Margolick: I was in Little Rock doing a piece, a [Bill] Clinton-related piece for Vanity Fair that didn’t pan out. While I was there, I went to Central High School, which had always been a legendary building for me. I was well aware of what had happened in Little Rock in 1957 … Central High School was a holy place for me, and I wanted to see it for myself. When I was there, I went to the visitors’ center across the street, which had just opened, and right when you got in you saw the famous picture.

It seeped into my consciousness the way it seeps into the consciousness of every historically curious person.

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Filed under: Black in America • History • How we look • Race • Social justice • Who we are
December 22nd, 2011
11:30 AM ET

Lenny Kravitz: Growing up with racism

Musician Lenny Kravitz grew up in a house with a white father - TV producer Sy Kravitz - and a black mother, actress Roxie Roker, who played half an inter-racial couple on the 1970s show "The Jeffersons."

"Kids used to call me 'zebra' or 'panda' ... my mother was 'Mrs. Night' and my father was 'Mr. Day,'" Lenny Kravitz told Piers Morgan, "but it never bothered me."

But there's no question, Kravitz said, that race relations in the United States have improved.

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Engage: Soccer captain's racism charge spurs a difficult discussion
John Terry, captain of England’s national soccer team, is accused of making racial slurs.
December 22nd, 2011
10:02 AM ET

Engage: Soccer captain's racism charge spurs a difficult discussion

Engage with news and opinions from around the web about under-reported stories from undercovered communities.

Charges of racism have soccer world discussing its impact on the sport - The New York Times

Many long-term unemployed rely on family, friends - not their wider community - NPR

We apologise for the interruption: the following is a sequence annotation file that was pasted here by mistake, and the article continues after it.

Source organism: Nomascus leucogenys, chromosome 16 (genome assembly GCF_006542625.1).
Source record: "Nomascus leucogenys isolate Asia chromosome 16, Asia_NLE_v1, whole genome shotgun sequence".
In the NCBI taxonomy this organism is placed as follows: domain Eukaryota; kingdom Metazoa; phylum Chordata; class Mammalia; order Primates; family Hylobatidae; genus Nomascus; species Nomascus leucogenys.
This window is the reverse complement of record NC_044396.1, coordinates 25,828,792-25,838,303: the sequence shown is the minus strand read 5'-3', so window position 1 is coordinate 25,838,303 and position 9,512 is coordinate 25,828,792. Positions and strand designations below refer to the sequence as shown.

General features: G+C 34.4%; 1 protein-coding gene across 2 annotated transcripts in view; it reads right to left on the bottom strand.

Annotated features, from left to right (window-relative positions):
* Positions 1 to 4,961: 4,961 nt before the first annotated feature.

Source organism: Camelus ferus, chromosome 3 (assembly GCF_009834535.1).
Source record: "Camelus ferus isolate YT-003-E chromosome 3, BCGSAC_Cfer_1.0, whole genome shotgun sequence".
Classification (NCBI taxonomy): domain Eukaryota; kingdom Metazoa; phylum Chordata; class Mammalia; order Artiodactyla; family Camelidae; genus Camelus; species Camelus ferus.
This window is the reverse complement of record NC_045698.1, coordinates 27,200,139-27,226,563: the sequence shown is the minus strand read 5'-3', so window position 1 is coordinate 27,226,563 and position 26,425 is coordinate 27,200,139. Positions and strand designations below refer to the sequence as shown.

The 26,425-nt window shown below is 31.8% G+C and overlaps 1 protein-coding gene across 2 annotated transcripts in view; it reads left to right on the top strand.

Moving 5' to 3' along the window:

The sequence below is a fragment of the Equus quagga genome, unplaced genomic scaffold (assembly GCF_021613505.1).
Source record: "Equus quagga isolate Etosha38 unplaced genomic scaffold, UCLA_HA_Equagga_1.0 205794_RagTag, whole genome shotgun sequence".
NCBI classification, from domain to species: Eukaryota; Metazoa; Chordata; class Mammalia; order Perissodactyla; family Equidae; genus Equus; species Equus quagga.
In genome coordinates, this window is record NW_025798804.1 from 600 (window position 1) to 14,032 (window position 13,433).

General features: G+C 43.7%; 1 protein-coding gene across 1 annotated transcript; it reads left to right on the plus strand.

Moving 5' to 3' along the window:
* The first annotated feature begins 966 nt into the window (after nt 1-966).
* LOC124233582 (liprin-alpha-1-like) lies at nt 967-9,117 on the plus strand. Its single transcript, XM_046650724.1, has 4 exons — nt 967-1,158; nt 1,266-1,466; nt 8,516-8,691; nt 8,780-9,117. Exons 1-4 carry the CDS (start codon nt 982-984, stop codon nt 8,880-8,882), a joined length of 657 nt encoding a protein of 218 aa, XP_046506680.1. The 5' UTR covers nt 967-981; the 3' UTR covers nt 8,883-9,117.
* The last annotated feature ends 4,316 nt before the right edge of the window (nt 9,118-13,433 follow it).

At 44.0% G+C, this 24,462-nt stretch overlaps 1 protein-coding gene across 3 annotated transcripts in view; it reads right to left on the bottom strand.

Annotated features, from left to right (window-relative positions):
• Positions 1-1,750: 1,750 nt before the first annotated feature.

Opinion: Race, reproductive rights will play a large role in 2012 elections - ColorLines

Zambian churches disappointed that the United States ties aid to laws on homosexuality - Catholic News Service

Scholarship recipients make vastly different choices, become ambitious social experiment - The Washington Post

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Gay marriage comes to Archie's Riverdale
December 21st, 2011
03:00 PM ET

Wedding bells to ring for Archie Comics' gay character

By Stephanie Siek, CNN

(CNN) - One of Archie Comics' archetypal all-American teens is getting married – and it isn't to girl-next-door Betty Cooper or scheming sophisticate Veronica Lodge.

A year after introducing Riverdale’s first gay character, Kevin Keller, Archie Comics is showing his marriage to an African-American physical therapist named Clay Walker. The issue with their wedding, "Life with Archie #16," debuts at comic book stores January 4 and newsstands January 10.

It's part of a series that imagines the gang five or six years after graduation, with two alternate timelines - one in which Archie married Betty, another in which he married Veronica. Kevin's wedding appears as part of a story showing Archie and Betty's married life.

Kevin Keller is shown to have followed in his Army father's footsteps - in images released to CNN, readers learn that he served in the military and was injured while serving in Iraq. He meets Dr. Clay Walker while in a hospital’s rehabilitation unit.

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Filed under: Pop culture • Race • Relationships • Sexual orientation • Who we are
December 21st, 2011
01:13 PM ET

Barbie gets a natural hair makeover

By Claudia Morales, CNN

(CNN) - This holiday season, one group of women in Columbus, Georgia, decided to try a new, kinky hairstyle on one of pop culture's most enduring beauty icons: Barbie.

Using simple at-home methods, the Fro-lific meetup group turned the straight, shiny hair on 40 donated Barbies into natural-looking curls.The dolls went to girls living in a housing complex in Columbus - girls who might not have gotten the word that beauty isn't always tied to long, blond hair.

Fro-lific was organized by Layoce Mims and Candace McBride after they attended 'Fro Fashion Week in Atlanta. Their mission: provide support for women - and girls - who wear their hair natural. They plan to remake more Barbie styles in the future, Mims said.

Here's what Mims had to say about the group and its Barbie makeovers.

CNN: What is natural hair?

Mims: Natural hair is no relaxer, no chemical to straighten your hair out. The way it grows out your root, that’s the way you rock it.